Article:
“We are what we repeatedly do. Excellence, then, is not an act, but a habit.” Aristotle
We know that the mind is what the brain does. We also know that the brain is a muscle and, like other muscles, can be strengthened substantially by the usual formula for success: proper nutrition, frequent and appropriate exercise, and energy renewal. In this volume, written with the assistance of Shelly Kirkland, Sandra Bond Chapman shares everything she has learned (thus far) about “how the brain best absorbs complex information, learns to think [more] strategically, and innovates at its optimal level. I am determined to help people increase and maximize their brainpower.” Thus her mission in life is to share what she has learned about making the brain “smarter” with as many people as possible.
Throughout human history, great leaders have had a “green thumb” for “growing” other leaders. I am intrigued by what could be accomplished in years and decades to come if all teachers — in both formal and informal education — had a “green thumb” for “growing” the brains and nourishing the minds of those entrusted to their care.
“Brainonomics” is one of the most important terms throughout the book. As Chapman explains, it captures the linkage between cognitive brain potential and productivity, and, financial wherewithal. The term addresses both the high economic costs of low brain performance and the immense economic benefits from maximum brain performance. “Brainonomics represents the attainable benefits of your richest natural resource — for personal, professional, and global gain. Increasing brainpower by even small degrees will produce immense tangible and rewarding intellectual returns on investment.”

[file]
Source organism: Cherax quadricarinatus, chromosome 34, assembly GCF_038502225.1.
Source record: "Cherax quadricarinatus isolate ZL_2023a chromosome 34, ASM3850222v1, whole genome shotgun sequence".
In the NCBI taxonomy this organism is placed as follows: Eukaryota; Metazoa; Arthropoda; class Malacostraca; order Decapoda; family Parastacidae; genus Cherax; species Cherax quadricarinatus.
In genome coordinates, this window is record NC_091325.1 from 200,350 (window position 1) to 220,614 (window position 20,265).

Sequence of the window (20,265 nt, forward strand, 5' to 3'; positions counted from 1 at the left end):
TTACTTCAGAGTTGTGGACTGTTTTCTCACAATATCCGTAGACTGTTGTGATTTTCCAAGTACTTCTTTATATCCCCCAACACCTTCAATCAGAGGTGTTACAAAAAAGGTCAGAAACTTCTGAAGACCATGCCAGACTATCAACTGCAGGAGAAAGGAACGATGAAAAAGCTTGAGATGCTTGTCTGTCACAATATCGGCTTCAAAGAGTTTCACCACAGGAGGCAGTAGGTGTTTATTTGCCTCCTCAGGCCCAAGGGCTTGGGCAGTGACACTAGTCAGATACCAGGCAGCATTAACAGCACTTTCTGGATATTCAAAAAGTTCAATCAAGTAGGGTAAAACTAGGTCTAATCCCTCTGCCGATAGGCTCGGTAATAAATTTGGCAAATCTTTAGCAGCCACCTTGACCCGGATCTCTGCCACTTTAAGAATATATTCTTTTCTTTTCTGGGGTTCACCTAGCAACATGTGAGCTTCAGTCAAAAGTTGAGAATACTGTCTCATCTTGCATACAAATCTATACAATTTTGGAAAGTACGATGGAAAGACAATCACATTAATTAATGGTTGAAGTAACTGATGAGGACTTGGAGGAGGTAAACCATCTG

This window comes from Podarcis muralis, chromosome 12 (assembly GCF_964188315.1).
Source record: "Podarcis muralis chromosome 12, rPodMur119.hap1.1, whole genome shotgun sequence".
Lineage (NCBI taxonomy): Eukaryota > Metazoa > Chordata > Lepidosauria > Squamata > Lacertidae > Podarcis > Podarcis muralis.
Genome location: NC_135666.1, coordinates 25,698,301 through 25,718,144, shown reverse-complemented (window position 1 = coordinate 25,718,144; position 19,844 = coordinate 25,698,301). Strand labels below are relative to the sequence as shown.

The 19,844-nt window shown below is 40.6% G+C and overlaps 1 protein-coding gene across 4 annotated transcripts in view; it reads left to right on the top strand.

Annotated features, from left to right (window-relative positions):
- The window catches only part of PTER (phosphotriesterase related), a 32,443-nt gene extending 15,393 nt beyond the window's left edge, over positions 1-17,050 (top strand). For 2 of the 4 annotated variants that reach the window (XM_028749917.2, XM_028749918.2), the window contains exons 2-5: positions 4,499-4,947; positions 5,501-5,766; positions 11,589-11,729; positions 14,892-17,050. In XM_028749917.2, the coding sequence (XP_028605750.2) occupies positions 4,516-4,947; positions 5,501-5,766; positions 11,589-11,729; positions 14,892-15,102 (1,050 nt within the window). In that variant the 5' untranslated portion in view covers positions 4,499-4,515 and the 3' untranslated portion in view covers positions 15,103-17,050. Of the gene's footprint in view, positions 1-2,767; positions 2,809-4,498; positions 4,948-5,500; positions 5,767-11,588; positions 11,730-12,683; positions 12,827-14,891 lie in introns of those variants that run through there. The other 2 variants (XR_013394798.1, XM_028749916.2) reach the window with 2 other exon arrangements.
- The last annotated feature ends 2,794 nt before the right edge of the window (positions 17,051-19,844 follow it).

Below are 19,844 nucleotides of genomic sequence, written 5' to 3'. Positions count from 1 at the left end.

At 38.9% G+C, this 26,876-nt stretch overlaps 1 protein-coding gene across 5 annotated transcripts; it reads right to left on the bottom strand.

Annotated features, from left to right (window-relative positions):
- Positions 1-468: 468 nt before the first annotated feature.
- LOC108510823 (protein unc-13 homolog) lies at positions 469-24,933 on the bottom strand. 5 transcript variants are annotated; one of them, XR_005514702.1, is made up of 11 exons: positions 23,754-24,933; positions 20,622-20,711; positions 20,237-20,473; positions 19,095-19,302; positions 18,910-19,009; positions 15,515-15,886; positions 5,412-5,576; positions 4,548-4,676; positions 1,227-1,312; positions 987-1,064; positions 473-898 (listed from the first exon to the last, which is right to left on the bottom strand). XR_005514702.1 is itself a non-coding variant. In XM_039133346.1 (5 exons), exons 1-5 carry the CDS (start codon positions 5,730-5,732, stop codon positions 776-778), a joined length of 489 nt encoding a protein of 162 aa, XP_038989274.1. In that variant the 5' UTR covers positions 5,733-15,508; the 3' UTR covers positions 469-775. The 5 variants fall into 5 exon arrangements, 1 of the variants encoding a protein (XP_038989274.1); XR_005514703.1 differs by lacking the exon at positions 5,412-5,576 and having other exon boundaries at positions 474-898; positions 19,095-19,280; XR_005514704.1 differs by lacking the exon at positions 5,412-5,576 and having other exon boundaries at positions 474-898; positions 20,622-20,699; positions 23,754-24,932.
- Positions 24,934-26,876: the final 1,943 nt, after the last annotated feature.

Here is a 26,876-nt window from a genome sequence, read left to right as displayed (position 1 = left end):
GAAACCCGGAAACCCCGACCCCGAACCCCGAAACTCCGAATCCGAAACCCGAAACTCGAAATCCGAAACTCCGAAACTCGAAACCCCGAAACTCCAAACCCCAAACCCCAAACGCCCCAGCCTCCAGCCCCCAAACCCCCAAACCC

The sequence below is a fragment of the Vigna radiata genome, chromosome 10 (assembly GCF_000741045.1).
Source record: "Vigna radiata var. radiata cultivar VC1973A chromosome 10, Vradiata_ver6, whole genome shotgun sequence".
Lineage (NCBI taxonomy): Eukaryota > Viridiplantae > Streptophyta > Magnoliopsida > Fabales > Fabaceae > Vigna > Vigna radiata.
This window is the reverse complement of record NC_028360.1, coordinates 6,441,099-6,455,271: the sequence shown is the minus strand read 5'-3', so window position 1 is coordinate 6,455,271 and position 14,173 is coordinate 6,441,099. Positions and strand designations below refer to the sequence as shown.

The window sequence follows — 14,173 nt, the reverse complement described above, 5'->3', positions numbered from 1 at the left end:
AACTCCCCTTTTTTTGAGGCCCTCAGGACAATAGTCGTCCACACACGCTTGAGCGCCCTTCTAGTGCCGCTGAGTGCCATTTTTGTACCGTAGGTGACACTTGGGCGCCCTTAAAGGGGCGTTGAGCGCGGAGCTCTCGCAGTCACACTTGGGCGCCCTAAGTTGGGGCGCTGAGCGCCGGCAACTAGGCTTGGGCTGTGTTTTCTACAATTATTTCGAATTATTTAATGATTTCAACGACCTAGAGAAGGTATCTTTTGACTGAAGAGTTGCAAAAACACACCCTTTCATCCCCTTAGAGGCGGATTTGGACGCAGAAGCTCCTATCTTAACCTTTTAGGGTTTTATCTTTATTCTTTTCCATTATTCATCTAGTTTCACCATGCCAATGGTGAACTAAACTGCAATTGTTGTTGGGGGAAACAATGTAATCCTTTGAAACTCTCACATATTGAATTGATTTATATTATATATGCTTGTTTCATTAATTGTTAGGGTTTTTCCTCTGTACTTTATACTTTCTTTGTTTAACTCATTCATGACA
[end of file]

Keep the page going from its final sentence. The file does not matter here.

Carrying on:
These are among the dozens of passages that caught my eye, also listed to indicate the scope of Chapman’s coverage:
o Five “Myth Buster” Cases (Pages 8-13)
o The Central Command: Frontal Lobe (24-35)
o A Benchmark for Brain Health (38-44)
o Question: Are you able to strategically attend to the tasks at hand? (64-66)
o The Brainpower of None, The Brainpower of One, and The Brainpower of Two (70-80)
o Catapult Your Brain Plasticity (90-92)
o Integrated Reasoning Linked to Strategic Leadership (102-105)
Note: Roger Martin has much of great value to say about “integrative thinking” in his book, The Opposable Mind.
o Creative versus Smart, and, Your Innovative Capacity (108-116)
o Brainonomics of the Immediates (142-144)
o Brainonomics of the Finders (153-158)
o Build BrainHealth Fitness (162-167)
o Increasing Investment in Innovation (180-184)
o Brainonomics of Knowers (189-191)
o Capitalizing on Knower Brainpower, and Brain-Training Exercises (194-201)
o The Power of Plasticity (215-223)
o “Quick Reference to the Nine Brainpowers Discussed in This Book” (247-249)
The “aforementioned “Quick Reference” is among several reader-friendly devices of which Chapman makes masterful use. Others including “Know Brainers” and “What Is X?” sections in most chapters and “Boost your brainpower” in several, beginning in Chapter 4 with “Strengthen Your Strategic Brain Habits.” These and countless other devices will facilitate, indeed expedite frequent review of key material later. She cordially invites her reader to obtain additional tools, tips, and information by visiting 3wdotmakeyourbrainsmarterdotcom.
No brief commentary such as mine possibly do full justice to the quality and value of the material that Sandra Bond Chapman provides. However, I hope that I have at least suggested why I think so highly of her book. Also, I hope that those who read my commentary will be better prepared to determine whether or not to obtain and read the book. In that event, I hope what it offers will help them to gain a better understanding of how the infinite resource between their ears can help them to “make their brain smarter” and then help them to help countless others to do so, also.